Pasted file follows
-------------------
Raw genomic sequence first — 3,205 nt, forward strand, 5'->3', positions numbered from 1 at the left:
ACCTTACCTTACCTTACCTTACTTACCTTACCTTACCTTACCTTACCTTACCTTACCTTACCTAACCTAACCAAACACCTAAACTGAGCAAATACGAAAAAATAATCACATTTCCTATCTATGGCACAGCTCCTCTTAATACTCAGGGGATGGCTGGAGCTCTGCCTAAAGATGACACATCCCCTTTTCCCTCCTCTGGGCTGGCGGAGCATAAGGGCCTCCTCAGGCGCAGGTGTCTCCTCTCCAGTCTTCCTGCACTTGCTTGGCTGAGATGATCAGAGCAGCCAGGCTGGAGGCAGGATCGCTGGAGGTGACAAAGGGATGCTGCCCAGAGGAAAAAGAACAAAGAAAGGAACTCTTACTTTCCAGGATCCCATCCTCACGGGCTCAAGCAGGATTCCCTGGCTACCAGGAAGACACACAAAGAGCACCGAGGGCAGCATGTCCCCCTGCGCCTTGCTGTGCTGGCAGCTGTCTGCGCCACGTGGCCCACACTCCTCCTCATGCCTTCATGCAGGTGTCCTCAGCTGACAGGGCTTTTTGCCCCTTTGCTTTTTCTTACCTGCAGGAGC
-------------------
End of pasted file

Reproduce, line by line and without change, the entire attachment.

Raw genomic sequence first — 3,205 nt, forward strand, 5'->3', positions numbered from 1 at the left:
ACCTTACCTTACCTTACCTTACTTACCTTACCTTACCTTACCTTACCTTACCTTACCTTACCTAACCTAACCAAACACCTAAACTGAGCAAATACGAAAAAATAATCACATTTCCTATCTATGGCACAGCTCCTCTTAATACTCAGGGGATGGCTGGAGCTCTGCCTAAAGATGACACATCCCCTTTTCCCTCCTCTGGGCTGGCGGAGCATAAGGGCCTCCTCAGGCGCAGGTGTCTCCTCTCCAGTCTTCCTGCACTTGCTTGGCTGAGATGATCAGAGCAGCCAGGCTGGAGGCAGGATCGCTGGAGGTGACAAAGGGATGCTGCCCAGAGGAAAAAGAACAAAGAAAGGAACTCTTACTTTCCAGGATCCCATCCTCACGGGCTCAAGCAGGATTCCCTGGCTACCAGGAAGACACACAAAGAGCACCGAGGGCAGCATGTCCCCCTGCGCCTTGCTGTGCTGGCAGCTGTCTGCGCCACGTGGCCCACACTCCTCCTCATGCCTTCATGCAGGTGTCCTCAGCTGACAGGGCTTTTTGCCCCTTTGCTTTTTCTTACCTGCAGGAGC